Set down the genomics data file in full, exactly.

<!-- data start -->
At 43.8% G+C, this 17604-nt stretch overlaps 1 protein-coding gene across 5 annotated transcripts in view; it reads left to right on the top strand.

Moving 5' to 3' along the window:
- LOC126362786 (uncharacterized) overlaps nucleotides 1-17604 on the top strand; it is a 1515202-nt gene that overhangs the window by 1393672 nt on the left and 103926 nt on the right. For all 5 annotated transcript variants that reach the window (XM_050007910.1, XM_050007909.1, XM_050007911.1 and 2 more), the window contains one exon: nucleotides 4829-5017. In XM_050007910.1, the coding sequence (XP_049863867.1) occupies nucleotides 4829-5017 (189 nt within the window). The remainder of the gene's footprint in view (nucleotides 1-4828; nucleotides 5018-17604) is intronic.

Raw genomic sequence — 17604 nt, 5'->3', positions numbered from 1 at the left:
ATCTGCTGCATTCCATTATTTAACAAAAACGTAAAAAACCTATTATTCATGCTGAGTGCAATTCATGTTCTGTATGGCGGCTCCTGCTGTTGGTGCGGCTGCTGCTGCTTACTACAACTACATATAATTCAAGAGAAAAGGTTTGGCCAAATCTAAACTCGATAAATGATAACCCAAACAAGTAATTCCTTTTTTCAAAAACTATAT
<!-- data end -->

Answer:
At 43.8% G+C, this 17604-nt stretch overlaps 1 protein-coding gene across 5 annotated transcripts in view; it reads left to right on the top strand.

Moving 5' to 3' along the window:
- LOC126362786 (uncharacterized) overlaps nucleotides 1-17604 on the top strand; it is a 1515202-nt gene that overhangs the window by 1393672 nt on the left and 103926 nt on the right. For all 5 annotated transcript variants that reach the window (XM_050007910.1, XM_050007909.1, XM_050007911.1 and 2 more), the window contains one exon: nucleotides 4829-5017. In XM_050007910.1, the coding sequence (XP_049863867.1) occupies nucleotides 4829-5017 (189 nt within the window). The remainder of the gene's footprint in view (nucleotides 1-4828; nucleotides 5018-17604) is intronic.

Raw genomic sequence — 17604 nt, 5'->3', positions numbered from 1 at the left:
ATCTGCTGCATTCCATTATTTAACAAAAACGTAAAAAACCTATTATTCATGCTGAGTGCAATTCATGTTCTGTATGGCGGCTCCTGCTGTTGGTGCGGCTGCTGCTGCTTACTACAACTACATATAATTCAAGAGAAAAGGTTTGGCCAAATCTAAACTCGATAAATGATAACCCAAACAAGTAATTCCTTTTTTCAAAAACTATAT